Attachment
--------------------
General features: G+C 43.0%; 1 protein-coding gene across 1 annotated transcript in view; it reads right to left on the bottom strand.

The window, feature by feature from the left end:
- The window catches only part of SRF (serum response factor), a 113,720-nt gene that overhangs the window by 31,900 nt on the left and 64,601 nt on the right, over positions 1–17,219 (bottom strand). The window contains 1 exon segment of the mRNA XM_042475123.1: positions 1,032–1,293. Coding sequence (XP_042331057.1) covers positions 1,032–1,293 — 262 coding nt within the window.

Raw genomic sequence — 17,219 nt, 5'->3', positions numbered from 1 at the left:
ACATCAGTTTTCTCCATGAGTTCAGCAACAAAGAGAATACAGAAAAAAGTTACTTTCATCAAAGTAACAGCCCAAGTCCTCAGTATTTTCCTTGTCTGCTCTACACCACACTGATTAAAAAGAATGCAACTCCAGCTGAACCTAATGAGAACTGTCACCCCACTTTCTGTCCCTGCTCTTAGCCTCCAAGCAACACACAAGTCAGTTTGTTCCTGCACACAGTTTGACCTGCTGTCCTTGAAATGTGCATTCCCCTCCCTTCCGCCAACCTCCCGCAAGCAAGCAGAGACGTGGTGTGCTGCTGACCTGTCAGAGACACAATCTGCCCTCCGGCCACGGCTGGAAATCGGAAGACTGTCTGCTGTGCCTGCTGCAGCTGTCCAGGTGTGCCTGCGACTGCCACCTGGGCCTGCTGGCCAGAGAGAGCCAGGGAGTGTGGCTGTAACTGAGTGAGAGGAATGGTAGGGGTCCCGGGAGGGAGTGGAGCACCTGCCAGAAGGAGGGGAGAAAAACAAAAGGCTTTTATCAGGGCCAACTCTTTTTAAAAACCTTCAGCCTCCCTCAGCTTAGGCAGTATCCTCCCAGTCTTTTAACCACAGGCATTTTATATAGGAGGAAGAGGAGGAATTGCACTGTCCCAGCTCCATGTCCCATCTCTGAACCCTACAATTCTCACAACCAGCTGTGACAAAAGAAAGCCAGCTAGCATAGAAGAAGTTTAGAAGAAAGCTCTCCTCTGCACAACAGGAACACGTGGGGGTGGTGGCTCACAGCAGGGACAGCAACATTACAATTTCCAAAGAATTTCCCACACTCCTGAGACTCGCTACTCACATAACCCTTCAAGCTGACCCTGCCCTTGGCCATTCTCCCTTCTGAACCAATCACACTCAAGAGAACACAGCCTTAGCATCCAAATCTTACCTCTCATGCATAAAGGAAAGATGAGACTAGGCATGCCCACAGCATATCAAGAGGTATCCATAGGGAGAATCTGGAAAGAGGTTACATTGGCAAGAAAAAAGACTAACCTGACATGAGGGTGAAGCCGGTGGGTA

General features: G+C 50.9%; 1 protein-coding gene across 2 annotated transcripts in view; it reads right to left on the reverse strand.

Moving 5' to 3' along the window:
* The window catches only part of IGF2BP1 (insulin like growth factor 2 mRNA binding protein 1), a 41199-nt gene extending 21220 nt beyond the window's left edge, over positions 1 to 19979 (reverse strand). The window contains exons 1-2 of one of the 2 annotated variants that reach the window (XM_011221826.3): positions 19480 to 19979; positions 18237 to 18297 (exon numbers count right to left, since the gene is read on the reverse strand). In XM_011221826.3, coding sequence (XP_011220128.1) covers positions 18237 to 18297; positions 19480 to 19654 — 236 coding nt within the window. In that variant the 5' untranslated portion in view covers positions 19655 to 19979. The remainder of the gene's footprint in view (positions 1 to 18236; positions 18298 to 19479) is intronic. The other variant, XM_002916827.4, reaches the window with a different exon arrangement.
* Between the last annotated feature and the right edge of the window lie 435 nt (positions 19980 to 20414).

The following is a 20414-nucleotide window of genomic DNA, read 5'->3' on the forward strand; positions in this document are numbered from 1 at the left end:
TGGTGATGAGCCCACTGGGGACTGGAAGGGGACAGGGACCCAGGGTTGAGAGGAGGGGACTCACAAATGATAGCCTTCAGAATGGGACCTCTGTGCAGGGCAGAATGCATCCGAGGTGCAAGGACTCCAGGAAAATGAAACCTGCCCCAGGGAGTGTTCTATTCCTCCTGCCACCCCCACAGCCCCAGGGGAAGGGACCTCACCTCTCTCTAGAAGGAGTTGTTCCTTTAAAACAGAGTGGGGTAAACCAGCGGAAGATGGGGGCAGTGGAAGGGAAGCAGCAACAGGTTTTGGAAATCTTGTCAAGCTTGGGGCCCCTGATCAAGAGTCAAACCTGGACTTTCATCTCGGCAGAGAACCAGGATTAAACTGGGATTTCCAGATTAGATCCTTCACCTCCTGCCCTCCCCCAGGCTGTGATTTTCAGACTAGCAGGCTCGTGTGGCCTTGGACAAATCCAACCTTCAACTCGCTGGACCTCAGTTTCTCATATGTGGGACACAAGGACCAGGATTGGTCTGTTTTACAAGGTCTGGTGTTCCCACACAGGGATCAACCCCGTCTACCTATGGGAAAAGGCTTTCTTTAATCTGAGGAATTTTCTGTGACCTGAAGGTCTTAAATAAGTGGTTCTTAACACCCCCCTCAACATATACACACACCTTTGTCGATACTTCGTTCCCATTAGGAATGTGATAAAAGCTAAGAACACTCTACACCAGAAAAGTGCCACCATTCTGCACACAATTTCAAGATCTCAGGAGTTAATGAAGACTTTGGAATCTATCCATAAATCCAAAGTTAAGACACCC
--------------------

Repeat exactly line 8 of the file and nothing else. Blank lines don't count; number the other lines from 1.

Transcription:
* The window catches only part of IGF2BP1 (insulin like growth factor 2 mRNA binding protein 1), a 41199-nt gene extending 21220 nt beyond the window's left edge, over positions 1 to 19979 (reverse strand). The window contains exons 1-2 of one of the 2 annotated variants that reach the window (XM_011221826.3): positions 19480 to 19979; positions 18237 to 18297 (exon numbers count right to left, since the gene is read on the reverse strand). In XM_011221826.3, coding sequence (XP_011220128.1) covers positions 18237 to 18297; positions 19480 to 19654 — 236 coding nt within the window. In that variant the 5' untranslated portion in view covers positions 19655 to 19979. The remainder of the gene's footprint in view (positions 1 to 18236; positions 18298 to 19479) is intronic. The other variant, XM_002916827.4, reaches the window with a different exon arrangement.